The African shipping and maritime sectors have largely remained undeveloped compared to the rest of the world, despite hosting mineral rich-countries that the industrialized world depends on to run its industries. The primary reason that Africa has been in the spotlight in matters of shipping is due to piracy historically reported on the Somalian and West African coastlines. But with a rapidly increasing population and a growing consumer class, the demand for imported goods will soar in African nations, requiring improvements in containerized cargo to allow efficiency in supply chains and reduction in import costs.
Africa has 16 landlocked countries, which are home to 30 percent of the continent’s 1.3 billion people. All of these landlocked nations are net importers and thus dependent on their neighbors’ access to the sea. This is the backdrop for Africa’s growing trade relationship with China, as well as China’s dominance in projects to enhance Africa’s port infrastructure.
Mombasa Port, which is Eastern and Central Africa’s regional hub, has registered significant progress in modernization and competitiveness. The $3 billion Kenya Ports Authority investment program envisages that Mombasa Port will have an annual capacity to handle 110 million tonnes of cargo by 2040.
In 2018, a Chinese contractor embarked on extending the new SGR (Standard Gauge Railway) railway to cover 10 berths at Mombasa Port, and a cargo train is already ferrying goods to an inland container depot in Nairobi.
Additionally, after completion of a second container terminal with a capacity of 550,000 TEU, construction of a new oil terminal is underway with an expected completion in August 2021. Currently, there are only two oil terminals which can only hold one tanker at a time. The new terminal will be in a position to handle four tankers of up to 100,000 tonnes. This project is also under a Chinese contractor, the China Communications Construction Company (CCCC).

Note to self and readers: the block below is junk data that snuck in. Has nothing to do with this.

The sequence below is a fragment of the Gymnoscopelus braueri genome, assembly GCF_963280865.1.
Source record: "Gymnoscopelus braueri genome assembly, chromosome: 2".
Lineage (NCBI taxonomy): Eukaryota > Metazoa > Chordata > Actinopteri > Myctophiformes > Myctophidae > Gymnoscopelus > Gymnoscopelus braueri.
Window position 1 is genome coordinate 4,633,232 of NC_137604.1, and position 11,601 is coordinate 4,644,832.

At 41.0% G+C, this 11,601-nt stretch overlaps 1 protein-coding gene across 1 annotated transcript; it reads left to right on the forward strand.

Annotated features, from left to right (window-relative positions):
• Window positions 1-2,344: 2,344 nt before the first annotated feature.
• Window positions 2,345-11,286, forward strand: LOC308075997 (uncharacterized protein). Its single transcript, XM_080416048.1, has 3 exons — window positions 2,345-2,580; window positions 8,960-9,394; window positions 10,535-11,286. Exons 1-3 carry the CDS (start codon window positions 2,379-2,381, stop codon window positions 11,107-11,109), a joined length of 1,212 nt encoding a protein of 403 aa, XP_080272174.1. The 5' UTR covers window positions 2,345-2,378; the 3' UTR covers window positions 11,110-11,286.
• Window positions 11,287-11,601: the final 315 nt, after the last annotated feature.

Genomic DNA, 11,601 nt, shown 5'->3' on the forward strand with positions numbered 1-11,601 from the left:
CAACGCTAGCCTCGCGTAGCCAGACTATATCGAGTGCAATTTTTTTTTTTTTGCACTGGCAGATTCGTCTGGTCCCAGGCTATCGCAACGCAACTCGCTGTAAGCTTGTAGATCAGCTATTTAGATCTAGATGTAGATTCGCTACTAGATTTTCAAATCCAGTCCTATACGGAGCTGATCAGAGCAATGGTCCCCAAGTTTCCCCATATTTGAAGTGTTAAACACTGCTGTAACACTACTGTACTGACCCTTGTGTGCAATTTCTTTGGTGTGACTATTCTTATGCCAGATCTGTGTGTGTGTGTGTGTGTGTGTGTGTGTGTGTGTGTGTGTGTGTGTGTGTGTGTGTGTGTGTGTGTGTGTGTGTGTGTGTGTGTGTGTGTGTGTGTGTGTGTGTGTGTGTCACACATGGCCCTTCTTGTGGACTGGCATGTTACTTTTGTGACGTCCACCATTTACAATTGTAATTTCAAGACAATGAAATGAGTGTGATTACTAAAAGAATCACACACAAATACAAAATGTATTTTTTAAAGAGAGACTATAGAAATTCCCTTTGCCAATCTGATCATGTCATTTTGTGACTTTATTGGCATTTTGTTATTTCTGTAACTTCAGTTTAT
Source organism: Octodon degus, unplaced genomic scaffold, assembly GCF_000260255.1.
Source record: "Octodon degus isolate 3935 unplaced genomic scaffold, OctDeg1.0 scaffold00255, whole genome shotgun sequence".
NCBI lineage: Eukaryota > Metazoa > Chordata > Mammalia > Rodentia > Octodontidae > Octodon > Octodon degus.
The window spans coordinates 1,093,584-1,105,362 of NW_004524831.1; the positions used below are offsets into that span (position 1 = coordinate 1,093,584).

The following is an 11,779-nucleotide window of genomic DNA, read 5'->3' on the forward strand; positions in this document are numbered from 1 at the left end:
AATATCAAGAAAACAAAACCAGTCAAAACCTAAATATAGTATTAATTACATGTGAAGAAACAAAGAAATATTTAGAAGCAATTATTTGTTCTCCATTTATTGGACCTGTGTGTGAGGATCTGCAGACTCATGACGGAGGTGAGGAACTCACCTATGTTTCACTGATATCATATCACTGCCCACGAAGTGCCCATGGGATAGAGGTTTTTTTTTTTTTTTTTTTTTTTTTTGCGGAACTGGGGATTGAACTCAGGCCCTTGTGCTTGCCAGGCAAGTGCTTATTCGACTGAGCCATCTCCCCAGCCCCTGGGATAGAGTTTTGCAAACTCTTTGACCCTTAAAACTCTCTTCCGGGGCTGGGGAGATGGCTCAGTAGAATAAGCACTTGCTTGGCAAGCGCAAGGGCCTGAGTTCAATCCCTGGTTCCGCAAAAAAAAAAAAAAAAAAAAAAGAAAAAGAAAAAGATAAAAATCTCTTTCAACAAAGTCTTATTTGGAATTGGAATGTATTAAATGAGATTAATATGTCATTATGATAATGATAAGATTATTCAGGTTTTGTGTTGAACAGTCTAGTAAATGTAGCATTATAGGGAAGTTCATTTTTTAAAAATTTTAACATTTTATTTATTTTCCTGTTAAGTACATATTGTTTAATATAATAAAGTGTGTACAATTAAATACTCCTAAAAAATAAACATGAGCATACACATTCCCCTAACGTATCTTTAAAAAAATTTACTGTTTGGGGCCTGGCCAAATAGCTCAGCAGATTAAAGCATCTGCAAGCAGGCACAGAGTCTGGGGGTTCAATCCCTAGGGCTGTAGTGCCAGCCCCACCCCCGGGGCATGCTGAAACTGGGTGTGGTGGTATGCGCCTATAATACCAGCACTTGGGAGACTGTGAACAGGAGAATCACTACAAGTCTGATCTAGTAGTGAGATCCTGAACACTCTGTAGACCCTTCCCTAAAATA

In May, Maersk and Cosco (China Ocean Shipping Company) signed a new joint service deal dubbed “Mashariki” with an aim to introduce direct trips between Eastern Africa and Asia. The container ship Cosco Yinkou made the first voyage of this service to Mombasa in early June, and she sailed out again in less than 24 hours. One of the cranes recorded 362 moves per crane shift, significantly increasing the port’s efficiency. The Asian shipping lines ASEA and JEDDX have also introduced direct trips to Mombasa Port and have both made their maiden calls in recent months.
Kenya has also registered remarkable progress in the construction of Lamu Port, located 200 miles north of Mombasa. The 32-berth Lamu Port is a greenfield port, part of the Lamu Port – South Sudan – Ethiopia Transport (LAPSSET) corridor. This large-scale project is aimed at enhancing Kenya’s position as a gateway and transport hub in the East African region. It will also facilitate regional economic integration among Ethiopia, Rwanda, South Sudan and Democratic Republic of Congo.
The opinions expressed herein are the author’s and not necessarily those of The Maritime Executive.